Friday, June 28, 2019

Retrospective #132: Why I Despair for the Type 2 Diabetic Patient

Chatting with an MD Internist friend of mine, my hopes for the medical care of his Type 2 diabetic patients sunk to an abysmal low. Admittedly it was a social situation, and in fairness my friend did not express much interest as I proselytized about my Very Low Carb, Type 2, self-treatment regimen. However, I felt despair as he referred to how he treats his Type 2 patients. When he used the terms “good diet” and “under control,” I rudely interrupted him as I was sure he and I had totally different concepts of their meaning. I must have seemed insufferable to him.
This is an immense and important problem. Until the entire public health and medical establishment comes to see these two terms differently, I fear that the world-wide epidemic of obesity and diabetes (“diabesity”) will continue to worsen. But small-town practitioners are not the problem. They just follow what they have been taught and continue to learn on an on-going basis from their medical societies. And the patient accepts the scripts his or her doctor writes, as well as the assurances he or she gives the patient, because it conforms to the messaging from the corrupt Government/Big Pharma/Agribusiness/Media consortium. Just follow the money.
I challenged “good diet” when my Internist friend mentioned it since I was sure he meant a “balanced” low-fat diet, specifically the one-size-fits-all diet that government advocates: 60% carbohydrate, 30% fat, and 10% protein. It’s on the HHS/USDAs Nutrition Facts label on processed and packaged “food.” The fat category subdivides into saturated fat (bad), trans fats (worse), and unsaturated fat, which they advocate. “These unsaturated “vegetable” oils (corn and soybean) are unstable and inflammatory. See Retrospective #21. They are not healthy for anyone.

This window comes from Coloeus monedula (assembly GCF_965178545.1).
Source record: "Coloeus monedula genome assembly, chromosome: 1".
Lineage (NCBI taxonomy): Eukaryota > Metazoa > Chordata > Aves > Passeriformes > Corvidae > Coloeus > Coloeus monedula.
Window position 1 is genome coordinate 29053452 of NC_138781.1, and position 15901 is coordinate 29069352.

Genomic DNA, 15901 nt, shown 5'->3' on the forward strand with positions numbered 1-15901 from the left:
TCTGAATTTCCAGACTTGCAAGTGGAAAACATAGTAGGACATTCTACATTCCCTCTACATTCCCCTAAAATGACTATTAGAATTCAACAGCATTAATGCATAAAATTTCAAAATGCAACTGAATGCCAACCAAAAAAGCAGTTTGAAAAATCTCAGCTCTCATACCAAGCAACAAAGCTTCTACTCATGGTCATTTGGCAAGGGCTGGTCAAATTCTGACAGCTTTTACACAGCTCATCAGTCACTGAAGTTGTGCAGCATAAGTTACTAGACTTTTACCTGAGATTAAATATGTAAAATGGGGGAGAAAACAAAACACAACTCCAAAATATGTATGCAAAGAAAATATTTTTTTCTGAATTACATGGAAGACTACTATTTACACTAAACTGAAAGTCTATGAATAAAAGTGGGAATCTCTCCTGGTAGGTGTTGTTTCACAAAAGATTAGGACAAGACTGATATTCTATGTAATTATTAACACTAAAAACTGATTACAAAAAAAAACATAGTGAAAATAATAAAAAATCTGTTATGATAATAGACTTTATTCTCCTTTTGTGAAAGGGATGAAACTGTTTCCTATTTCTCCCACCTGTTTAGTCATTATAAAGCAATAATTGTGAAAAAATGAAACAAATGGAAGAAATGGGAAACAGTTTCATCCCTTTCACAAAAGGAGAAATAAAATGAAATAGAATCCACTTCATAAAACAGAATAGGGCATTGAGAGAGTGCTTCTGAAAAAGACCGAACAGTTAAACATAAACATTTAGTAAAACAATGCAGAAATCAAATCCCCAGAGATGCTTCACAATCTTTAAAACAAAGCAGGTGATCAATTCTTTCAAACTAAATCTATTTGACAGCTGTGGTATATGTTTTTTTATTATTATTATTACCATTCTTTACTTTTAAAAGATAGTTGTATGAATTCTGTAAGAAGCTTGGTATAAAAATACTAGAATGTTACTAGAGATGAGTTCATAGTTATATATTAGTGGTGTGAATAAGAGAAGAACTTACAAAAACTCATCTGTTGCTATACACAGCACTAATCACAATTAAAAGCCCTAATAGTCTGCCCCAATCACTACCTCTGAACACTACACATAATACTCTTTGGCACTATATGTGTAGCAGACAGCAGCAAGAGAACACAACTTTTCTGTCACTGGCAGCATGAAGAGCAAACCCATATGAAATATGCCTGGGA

Under control” is the other phrase over which I became exercised. By this point my friend was backing away from the conversation (LOL) so I didn’t get a chance to ask whether he was referring to an A1c of 7.0% (the ADA standard), or 6.5% which is the standard of the AACE, the endocrinologist’s society. If I had had the opportunity, I would have mentioned that Dr. Ralph DeFronzo, MD, stated in his Banting Award lecture at the 2008 ADA convention in San Francisco, that “good control” should be defined as an A1c <6.0%.
Even better, an A1c of 5.6% (the “normal non-diabetic range), is achievable and can be maintained by a “good diet” alone, as I would have it defined it: to wit, a Very Low Carbohydrate or perhaps even just a Low Carb diet.
And Dr. Richard K. Bernstein, himself a Type 1, holds that diabetes patients (Type 1s and Type2s) should be entitled to “normal” A1c’s, in the 4.0% to 5.0% range. Remember, heart disease risk rises steadily with an A1c above 5.5%. 
“Good Control,” of course, from a doctor’s perspective, means controlled with medications, either oral or injected. And good control as defined by the associations (ADA and AACE) assures that the patient will take progressively more and more of these medication as the disease “progresses.” Type 2 diabetes is defined as a “progressive disease,” DUE ENTIRELY TO THE TREATMENT REGIMEN THAT MEDICAL ASSOCIATIONS ADVOCATE. Why is that?
“That’s a very hard question to answer,” replied Jay Wortman, MD, a Canadian activist and low-carb blogger, to Andreas Eenfeldt, MD, the Swedish doctor who founded the very successful, in a 2013 interview:
Wortman: “I think there’s a multiple answer to that question. I think there’re a lot of people in organizations and positions that are funded by the drug industry, and the drug industry doesn’t want people doing this [“a simple dietary change”]. They’d get off the drug.” Eenfeldt: “Bad for Business?” Wortman: “Yeah. Bad for business – totally bad for business. And these big organizations [ADA, AHA, etc.] depend on drug industry funding.” Wortman, later in the interview: “The other problem is there’s nothing to patent there. There’s nobody going to get wealthy from patenting this [a simple dietary change]. Our system runs on something that can be patented and marketed, and turn a profit, and that’s how the funding goes through the system in terms of both the research agenda and also how recommendations are generated, and there’s nothing to patent.” Eenfeldt: “Right. It’s all free information, right?” Wortman: “It’s freely available.” Folks, think about that for a moment, please…

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